Since taking delivery of the tanker, Steve had been continually applying penetrant to all the seized fastenings. He was about to unbolt and remove the tank.
Most of the fastenings appeared to have never been removed or unbolted over the eighty years so there was some doubt as to whether any would loosen up. Although the penetrant didn’t help with everything, Steve managed to undo the U-bolts holding the tank body to the chassis with relative ease.
Everything connecting the tank body was unbolted or cut, and the wiring and fuel filler pipe for the truck itself was disconnected. Steve then bolted lifting chains through the fuel compartment lid flanges on the roof of the tank in preparation for removing it.
Houston, we have lift off!
With Tom Andrew’s help, the tank was carefully lifted off the chassis. The hoist was definitely put to the test with the dead weight of the body.
Raising the tank higher revealed the original timber packers which were placed between the tank and the chassis. These have survived eight decades and are in relatively good condition.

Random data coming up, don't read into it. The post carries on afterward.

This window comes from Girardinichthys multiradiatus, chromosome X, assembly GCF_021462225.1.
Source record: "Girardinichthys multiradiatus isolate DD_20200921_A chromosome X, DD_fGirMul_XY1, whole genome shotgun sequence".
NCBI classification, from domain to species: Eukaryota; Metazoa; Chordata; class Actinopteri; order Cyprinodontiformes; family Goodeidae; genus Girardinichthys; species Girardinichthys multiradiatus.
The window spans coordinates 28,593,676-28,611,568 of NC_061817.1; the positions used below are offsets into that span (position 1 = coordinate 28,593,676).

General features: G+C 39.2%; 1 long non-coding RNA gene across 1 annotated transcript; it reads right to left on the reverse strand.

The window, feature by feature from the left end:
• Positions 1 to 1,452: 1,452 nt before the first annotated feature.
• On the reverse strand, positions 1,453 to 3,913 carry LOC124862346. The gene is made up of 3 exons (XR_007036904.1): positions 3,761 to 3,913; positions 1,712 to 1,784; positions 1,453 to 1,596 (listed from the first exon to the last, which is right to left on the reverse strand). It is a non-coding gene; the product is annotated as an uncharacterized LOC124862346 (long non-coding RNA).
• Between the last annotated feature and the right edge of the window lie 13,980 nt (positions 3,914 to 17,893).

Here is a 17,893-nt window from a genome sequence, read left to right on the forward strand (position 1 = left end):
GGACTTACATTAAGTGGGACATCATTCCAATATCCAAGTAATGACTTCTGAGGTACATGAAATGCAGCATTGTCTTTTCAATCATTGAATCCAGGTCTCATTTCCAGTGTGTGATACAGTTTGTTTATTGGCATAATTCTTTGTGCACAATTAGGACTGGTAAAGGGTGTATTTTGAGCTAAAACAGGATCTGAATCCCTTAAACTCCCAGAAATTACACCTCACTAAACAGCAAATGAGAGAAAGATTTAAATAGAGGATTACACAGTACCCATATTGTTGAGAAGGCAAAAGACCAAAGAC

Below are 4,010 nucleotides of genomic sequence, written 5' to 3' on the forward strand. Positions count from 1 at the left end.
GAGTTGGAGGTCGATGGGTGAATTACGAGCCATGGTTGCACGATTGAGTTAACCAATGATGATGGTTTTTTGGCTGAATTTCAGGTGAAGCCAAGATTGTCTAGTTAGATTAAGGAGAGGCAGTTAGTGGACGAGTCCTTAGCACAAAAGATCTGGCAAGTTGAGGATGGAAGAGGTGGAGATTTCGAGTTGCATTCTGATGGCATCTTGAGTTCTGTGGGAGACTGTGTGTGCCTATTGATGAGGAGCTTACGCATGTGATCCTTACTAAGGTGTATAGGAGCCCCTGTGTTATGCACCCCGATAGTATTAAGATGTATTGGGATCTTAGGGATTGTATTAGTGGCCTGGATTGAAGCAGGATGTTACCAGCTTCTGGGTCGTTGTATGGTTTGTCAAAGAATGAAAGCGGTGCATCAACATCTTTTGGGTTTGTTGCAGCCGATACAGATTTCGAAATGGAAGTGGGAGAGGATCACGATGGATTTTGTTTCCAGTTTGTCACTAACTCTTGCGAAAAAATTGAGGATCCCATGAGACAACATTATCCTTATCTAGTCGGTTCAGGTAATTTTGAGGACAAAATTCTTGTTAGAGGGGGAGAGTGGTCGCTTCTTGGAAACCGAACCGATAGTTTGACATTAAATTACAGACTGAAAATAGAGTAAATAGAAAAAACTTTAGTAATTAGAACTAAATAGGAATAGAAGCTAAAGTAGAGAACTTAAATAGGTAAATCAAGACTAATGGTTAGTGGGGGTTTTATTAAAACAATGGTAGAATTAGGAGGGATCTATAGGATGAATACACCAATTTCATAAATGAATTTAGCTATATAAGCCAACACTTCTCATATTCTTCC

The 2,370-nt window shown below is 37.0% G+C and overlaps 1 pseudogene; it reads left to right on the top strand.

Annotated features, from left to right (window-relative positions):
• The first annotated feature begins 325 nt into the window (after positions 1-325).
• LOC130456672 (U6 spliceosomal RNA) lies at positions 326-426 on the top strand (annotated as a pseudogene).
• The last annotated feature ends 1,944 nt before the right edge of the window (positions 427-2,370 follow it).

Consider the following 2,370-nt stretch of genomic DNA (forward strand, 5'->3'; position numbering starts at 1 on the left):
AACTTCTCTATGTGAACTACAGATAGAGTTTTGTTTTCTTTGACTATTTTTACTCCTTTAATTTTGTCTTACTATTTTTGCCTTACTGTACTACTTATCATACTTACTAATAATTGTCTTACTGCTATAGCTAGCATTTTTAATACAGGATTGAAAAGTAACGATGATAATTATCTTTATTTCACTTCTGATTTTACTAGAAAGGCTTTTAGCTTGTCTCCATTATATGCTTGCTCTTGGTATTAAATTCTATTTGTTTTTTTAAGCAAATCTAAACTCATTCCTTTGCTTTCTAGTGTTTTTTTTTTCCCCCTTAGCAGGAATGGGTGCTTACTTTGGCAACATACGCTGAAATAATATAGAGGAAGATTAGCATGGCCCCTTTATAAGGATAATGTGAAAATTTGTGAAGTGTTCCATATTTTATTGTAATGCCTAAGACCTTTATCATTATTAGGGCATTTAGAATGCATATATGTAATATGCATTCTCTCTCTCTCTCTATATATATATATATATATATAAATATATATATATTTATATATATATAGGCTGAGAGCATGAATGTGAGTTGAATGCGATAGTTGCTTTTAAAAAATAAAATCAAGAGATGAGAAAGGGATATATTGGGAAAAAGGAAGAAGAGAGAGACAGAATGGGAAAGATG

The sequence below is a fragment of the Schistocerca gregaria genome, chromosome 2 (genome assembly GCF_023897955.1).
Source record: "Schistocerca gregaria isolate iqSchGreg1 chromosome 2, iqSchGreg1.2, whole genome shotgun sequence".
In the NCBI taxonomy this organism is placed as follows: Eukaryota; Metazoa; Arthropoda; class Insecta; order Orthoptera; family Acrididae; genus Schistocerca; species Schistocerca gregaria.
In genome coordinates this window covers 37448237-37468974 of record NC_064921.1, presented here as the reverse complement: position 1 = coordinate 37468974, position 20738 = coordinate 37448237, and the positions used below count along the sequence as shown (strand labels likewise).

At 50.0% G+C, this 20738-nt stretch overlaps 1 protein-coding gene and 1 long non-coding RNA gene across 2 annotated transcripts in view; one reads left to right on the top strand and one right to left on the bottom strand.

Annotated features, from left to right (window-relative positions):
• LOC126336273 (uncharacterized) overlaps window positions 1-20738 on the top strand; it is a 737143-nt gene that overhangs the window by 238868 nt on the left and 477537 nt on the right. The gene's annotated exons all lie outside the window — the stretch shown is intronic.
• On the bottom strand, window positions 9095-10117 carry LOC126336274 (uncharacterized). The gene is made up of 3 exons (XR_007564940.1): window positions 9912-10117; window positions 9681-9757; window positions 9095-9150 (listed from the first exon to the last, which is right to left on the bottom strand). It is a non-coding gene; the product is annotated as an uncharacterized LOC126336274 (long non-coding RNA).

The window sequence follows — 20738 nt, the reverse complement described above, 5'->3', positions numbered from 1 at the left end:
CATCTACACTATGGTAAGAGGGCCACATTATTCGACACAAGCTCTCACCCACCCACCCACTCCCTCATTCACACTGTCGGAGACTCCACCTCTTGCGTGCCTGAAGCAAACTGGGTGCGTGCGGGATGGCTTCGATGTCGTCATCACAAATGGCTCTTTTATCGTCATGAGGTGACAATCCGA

The truck chassis was rolled forward out of the way while the body was still suspended on chains. The end of the tank body that is normally butted up against the back of the cab is now visible, and the deterioration along the bottom edge of the body is more evident.
Tom has been helping Steve design and start construction on a full rotisserie for the tank body. Steel brackets have been welded to the cab end of the tank in readiness for mounting it on the purpose built stand / carrier. In the meantime, the tank is temporarily supported on lengths of wood until work on the rotisserie is completed. Three of the four hatch doors that sit above each fuel compartment are open and visible across the top of the body.
Our thanks to Tom for all his help with removing the tank. It is great to have the project finally under way.